And finally the war was over. And zaydie's words still provided the blanket of strength that helped them to rebuild their lives anew. They went back to de Vishevis and then to the larger cities to build a life again. And yes, they married and began families. But the terror was not yet over. They escaped over the border barely a few hours before the advance of the Russian armies. They found themselves once again in Bergen Belsen, this time as a DP camp. They struggled to get papers to leave the hellhole of Europe.
My father and my uncle on the surface had seemingly nothing in common; their personalities, interests and abilities were totally different. And yet, these two so very different men forged a strong, loving bond. Why? Because their wives, my mother and my aunt, made it clear from the beginning that they had better get along, that they had better forge a bond, because if they were marrying my mother and my aunt they needed to know that "Hotz eich lieb" was the rallying cry. And the men listened.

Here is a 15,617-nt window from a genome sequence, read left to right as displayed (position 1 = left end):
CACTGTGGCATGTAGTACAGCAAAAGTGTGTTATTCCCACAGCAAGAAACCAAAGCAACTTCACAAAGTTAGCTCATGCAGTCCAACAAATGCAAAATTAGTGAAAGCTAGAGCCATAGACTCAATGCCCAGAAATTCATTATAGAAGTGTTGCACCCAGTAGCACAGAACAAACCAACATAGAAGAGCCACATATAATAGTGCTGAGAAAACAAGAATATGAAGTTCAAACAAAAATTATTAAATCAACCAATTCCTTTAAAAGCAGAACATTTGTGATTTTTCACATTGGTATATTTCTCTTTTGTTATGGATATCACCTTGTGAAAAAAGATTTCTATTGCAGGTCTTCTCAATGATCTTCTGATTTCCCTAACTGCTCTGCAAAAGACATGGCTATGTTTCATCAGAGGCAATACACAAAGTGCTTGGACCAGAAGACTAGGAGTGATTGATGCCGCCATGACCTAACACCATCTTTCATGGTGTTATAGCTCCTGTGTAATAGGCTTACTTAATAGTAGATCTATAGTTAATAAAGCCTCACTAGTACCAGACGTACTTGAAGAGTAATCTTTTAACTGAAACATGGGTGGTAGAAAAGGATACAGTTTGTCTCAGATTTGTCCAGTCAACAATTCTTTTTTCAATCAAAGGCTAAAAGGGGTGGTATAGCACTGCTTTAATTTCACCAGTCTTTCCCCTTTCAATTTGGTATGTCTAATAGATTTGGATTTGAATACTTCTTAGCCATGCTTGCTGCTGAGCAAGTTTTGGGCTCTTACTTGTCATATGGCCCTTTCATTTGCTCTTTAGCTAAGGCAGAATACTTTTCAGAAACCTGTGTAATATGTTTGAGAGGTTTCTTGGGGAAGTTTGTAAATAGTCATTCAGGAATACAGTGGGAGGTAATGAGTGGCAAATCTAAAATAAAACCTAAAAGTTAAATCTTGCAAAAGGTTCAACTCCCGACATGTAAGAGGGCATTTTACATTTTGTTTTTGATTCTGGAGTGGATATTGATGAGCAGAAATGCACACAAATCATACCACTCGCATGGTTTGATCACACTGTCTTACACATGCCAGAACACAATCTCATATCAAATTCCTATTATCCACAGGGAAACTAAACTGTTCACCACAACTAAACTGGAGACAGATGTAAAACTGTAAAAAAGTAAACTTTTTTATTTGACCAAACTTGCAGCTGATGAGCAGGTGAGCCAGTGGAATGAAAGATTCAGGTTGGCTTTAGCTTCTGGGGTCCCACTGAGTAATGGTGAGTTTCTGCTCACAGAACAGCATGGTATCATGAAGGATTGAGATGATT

People have commented over the years that they have seen many close siblings but nothing that came near the obvious love and devotion that existed between my mother and my aunt. They often wondered at how such a love came into being. "Hotz eich lieb" and "Pas oif off dein shvester" were the mottoes they held dearly when they faced life's adversities. There was nothing they could not overcome as long as they wrapped themselves in their father's words. There was nothing that they would not do for each other.
My oldest first cousin and I were born 11 weeks apart. My aunt was still not completely back to her physical well being and she could not produce enough milk to nurse her new baby. Problem? Not for these two sisters. My mother, gladly and with love, nursed both infants. Others wondered at this selfless act. Those of us raised by these two amazing women didn't wonder at all; it was exactly what "Hotz eich lieb" and "Pas oif off dein shvester" was all about.
We are seven first cousins, children of my mother and my aunt, and our childhoods were molded by my zaydie's words. There is not a one of us that does not remember his words, and does not live by them. We are seven so very different people, like our fathers before us, but we are united by what is our family motto.